il prices moved up a little on Friday as they approached their third week of appreciation.
However, fears of demand slump due to escalating COVID-19 infections and re-imposed lockdowns in several countries continued to stifle gains.
The optimism around the development of COVID-19 vaccine and expectation of the Organisation of the Petroleum Exporting Countries (OPEC) and its allies curbing output had boosted oil markets this week.
Brent crude futures rose 2 cents, or 0.05%, to $44.22 per barrel at 08:30 West Africa Time.
The more active United States West Texas Intermediate (WTI) crude contract for January slid by 4 cents to $41.86 per barrel. WTI’s December contract, expiring on Friday, was 3 cents lower at $41.71 per barrel.
Meanwhile, Nigeria’s chief oil grade, Bonny Light, was down by 54 cents or 1.22 percent at $43.85 a barrel at the previous session. Qua Iboe, another major national crude grade, climbed by 42 cents or 0.98% to $43.44 per barrel.
“Both contracts (Brent and WTI) continue to consolidate at the upper end of their November ranges. However, momentum has notably waned, and both are vulnerable to negative headline surprises now,” Jeffrey Halley, senior market analyst at OANDA, said.
The two benchmarks have advanced by over 3% so far this week, the narrowest weekly gain in the past three weeks.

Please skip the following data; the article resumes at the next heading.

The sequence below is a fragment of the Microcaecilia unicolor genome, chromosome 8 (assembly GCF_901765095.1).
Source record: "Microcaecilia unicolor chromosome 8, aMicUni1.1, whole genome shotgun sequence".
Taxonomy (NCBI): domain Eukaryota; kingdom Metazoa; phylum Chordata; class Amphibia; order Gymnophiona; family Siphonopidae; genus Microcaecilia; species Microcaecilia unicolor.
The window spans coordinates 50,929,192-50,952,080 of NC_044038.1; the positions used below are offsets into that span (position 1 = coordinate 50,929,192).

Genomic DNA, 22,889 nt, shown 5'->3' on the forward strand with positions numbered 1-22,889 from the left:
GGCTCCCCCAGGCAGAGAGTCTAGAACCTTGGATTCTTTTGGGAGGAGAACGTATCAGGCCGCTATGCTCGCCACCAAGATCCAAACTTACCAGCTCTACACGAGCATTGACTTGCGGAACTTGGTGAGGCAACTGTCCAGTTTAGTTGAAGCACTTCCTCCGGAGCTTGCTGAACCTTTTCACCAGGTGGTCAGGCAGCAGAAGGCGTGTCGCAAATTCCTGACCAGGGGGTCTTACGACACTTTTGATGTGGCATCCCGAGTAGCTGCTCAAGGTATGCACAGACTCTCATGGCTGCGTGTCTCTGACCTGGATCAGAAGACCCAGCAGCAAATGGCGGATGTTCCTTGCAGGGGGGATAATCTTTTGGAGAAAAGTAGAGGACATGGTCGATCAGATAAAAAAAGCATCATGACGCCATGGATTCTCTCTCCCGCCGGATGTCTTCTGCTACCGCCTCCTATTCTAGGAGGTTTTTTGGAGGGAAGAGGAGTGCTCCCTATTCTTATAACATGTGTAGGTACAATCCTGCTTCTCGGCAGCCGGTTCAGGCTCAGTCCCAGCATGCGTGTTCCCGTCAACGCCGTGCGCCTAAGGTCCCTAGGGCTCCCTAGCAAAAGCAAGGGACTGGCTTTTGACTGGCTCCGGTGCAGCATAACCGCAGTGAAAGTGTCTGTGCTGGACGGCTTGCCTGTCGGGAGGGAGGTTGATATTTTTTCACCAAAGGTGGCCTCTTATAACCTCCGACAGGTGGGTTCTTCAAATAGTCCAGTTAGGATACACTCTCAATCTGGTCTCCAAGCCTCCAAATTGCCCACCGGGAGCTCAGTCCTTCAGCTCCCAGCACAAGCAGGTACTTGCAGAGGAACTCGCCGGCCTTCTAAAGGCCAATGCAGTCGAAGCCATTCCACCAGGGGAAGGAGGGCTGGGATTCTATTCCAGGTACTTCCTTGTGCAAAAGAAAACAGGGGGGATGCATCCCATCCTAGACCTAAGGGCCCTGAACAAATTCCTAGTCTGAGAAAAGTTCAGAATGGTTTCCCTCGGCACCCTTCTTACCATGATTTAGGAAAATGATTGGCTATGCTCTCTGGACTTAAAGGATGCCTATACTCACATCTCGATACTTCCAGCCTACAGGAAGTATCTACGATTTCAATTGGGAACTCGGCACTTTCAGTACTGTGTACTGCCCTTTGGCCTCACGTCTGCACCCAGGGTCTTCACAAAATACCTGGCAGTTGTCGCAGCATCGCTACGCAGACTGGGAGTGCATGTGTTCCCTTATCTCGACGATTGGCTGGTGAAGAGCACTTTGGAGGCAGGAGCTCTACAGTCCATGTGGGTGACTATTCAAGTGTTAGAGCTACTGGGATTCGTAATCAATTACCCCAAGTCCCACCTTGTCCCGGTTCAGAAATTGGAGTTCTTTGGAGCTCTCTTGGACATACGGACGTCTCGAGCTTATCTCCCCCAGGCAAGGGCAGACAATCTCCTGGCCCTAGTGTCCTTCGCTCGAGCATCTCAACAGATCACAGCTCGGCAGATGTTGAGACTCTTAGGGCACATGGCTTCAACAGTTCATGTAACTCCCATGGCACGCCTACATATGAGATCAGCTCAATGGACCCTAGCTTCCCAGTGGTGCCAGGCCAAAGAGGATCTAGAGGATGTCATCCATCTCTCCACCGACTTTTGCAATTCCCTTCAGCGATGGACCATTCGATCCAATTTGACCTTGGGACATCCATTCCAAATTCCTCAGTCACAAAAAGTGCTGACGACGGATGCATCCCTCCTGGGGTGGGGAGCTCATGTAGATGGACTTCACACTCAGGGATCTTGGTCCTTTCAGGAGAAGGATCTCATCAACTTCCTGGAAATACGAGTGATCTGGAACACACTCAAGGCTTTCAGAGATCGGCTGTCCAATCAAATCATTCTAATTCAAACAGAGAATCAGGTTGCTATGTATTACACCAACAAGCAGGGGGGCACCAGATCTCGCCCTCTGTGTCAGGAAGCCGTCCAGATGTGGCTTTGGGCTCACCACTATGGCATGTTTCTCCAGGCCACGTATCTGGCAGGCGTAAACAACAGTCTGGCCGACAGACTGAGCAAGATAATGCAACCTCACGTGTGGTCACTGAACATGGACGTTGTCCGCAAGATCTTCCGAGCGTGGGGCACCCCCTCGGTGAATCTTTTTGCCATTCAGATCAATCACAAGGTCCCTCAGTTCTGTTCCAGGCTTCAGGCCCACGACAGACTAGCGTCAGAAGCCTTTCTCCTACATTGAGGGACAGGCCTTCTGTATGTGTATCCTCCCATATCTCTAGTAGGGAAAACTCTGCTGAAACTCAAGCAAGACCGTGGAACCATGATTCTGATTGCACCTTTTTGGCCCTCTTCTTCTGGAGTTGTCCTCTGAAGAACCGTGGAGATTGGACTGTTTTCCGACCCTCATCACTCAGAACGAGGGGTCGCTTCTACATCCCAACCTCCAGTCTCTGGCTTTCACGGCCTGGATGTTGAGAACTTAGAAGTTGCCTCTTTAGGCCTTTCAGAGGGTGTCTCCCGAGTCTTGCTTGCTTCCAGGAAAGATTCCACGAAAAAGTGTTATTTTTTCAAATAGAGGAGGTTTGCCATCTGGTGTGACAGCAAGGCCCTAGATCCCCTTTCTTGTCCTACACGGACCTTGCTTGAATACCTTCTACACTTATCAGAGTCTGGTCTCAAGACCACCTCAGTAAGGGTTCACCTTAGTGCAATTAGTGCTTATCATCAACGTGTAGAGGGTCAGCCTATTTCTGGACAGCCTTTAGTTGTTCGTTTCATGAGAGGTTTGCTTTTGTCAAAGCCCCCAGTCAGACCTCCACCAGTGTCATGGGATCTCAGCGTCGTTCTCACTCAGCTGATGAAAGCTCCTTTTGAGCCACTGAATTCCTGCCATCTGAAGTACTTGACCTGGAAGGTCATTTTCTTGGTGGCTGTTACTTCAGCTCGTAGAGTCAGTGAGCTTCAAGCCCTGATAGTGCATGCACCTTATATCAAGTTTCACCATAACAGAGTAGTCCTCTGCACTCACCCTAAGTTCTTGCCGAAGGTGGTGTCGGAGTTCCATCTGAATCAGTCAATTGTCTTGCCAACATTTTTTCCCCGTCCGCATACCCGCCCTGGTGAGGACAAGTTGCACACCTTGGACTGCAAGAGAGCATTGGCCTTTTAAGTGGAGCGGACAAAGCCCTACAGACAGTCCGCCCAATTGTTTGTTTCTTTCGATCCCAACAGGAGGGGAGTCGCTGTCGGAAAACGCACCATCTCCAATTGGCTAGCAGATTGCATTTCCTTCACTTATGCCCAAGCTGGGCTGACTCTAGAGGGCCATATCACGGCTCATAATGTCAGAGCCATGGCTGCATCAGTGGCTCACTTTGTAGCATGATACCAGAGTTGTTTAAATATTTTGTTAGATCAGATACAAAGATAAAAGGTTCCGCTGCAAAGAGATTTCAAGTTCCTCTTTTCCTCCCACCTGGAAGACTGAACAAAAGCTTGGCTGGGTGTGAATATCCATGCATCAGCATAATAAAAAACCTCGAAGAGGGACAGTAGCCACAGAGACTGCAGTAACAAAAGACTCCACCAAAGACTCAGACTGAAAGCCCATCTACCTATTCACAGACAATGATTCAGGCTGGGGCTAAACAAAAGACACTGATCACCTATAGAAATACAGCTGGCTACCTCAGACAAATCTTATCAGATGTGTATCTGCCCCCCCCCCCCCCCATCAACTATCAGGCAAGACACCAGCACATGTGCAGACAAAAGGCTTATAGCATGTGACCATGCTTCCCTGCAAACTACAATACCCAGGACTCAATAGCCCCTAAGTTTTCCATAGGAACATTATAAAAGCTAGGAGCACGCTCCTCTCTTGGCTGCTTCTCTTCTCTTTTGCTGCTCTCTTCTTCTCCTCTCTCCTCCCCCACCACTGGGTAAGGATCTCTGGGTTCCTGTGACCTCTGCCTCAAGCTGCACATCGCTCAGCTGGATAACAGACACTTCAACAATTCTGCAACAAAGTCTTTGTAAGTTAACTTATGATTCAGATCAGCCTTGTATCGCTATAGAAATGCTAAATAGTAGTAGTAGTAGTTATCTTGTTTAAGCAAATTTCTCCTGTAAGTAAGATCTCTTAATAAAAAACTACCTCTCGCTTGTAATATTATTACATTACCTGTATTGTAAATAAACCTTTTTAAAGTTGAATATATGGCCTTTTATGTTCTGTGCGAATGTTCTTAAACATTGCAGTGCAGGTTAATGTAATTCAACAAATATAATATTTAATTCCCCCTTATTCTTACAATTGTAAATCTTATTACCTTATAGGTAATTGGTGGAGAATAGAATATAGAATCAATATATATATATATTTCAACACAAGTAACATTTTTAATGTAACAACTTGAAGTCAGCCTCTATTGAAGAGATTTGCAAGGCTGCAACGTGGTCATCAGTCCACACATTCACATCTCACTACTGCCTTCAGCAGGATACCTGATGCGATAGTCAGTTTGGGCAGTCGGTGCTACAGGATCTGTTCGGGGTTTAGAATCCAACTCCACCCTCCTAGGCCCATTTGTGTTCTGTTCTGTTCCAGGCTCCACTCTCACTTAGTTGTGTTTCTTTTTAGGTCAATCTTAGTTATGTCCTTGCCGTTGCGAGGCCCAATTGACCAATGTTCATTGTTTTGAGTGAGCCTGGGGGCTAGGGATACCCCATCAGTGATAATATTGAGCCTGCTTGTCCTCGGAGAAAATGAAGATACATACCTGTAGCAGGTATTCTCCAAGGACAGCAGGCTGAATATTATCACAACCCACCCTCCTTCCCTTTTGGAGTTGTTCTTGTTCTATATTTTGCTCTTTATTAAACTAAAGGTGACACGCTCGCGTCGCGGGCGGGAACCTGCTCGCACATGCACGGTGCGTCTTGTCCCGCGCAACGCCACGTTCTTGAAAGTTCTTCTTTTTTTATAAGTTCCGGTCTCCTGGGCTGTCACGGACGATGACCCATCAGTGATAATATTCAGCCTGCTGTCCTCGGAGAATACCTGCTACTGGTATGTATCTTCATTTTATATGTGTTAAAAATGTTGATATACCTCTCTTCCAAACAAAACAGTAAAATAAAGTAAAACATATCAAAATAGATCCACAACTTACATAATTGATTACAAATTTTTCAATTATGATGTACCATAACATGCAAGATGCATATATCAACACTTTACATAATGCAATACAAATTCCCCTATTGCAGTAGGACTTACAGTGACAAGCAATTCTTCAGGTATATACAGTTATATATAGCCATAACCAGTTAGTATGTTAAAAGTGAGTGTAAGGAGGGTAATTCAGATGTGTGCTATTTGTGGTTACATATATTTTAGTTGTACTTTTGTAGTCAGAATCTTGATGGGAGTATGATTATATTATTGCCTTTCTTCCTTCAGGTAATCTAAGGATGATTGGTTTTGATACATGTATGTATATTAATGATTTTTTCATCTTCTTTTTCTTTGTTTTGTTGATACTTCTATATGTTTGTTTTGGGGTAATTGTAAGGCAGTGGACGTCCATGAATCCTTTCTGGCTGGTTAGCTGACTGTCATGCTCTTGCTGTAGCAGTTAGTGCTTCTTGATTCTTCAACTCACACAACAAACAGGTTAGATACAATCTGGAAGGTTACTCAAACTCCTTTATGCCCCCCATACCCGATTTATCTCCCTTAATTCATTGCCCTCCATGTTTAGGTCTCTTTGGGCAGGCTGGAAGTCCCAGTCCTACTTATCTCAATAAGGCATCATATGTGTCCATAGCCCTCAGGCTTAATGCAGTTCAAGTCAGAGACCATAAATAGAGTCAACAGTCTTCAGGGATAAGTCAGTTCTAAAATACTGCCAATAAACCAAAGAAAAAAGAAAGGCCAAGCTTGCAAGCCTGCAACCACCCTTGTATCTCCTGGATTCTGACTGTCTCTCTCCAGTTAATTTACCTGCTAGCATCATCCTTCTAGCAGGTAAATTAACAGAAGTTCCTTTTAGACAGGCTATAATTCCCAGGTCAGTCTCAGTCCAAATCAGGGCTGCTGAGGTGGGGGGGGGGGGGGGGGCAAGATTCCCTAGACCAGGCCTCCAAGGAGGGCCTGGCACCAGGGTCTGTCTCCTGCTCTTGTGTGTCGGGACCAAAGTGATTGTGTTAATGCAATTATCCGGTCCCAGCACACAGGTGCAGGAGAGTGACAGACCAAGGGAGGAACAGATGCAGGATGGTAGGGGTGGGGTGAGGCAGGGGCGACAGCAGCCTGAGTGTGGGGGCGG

The oil markets have pruned their weekly gains “as virus surge throws a wet blanket over vaccine optimism,” Stephen Innes, chief global market strategist at Axi, said.
OPEC+, a cartel comprising OPEC and its Russia-led allies, plan to deliberate on policy at a meeting scheduled for 30th November and 1st December.
Sukrit Vijayakar, director of energy consultancy Trifecta, said “the next few sessions are going to be choppy. The good news is that there seems to be hope of containing the disease.”
The markets has to see a slowdown in the uptick of daily cases, a fall in the number of active cases as well as increased demand for oil products, he said.
Oil prices rallied strength from hints of progress a stimulus deal in Washington after Mitch Mconnell, United States Senate Republican majority leader consented to restart talks on offering bigger COVID-19 relief as cases soar across the country.
Nevertheless, overhang worries continue to weigh, with Libya ramping up supply to 1.2 million barrels per day, the level the country was at before the last blockade.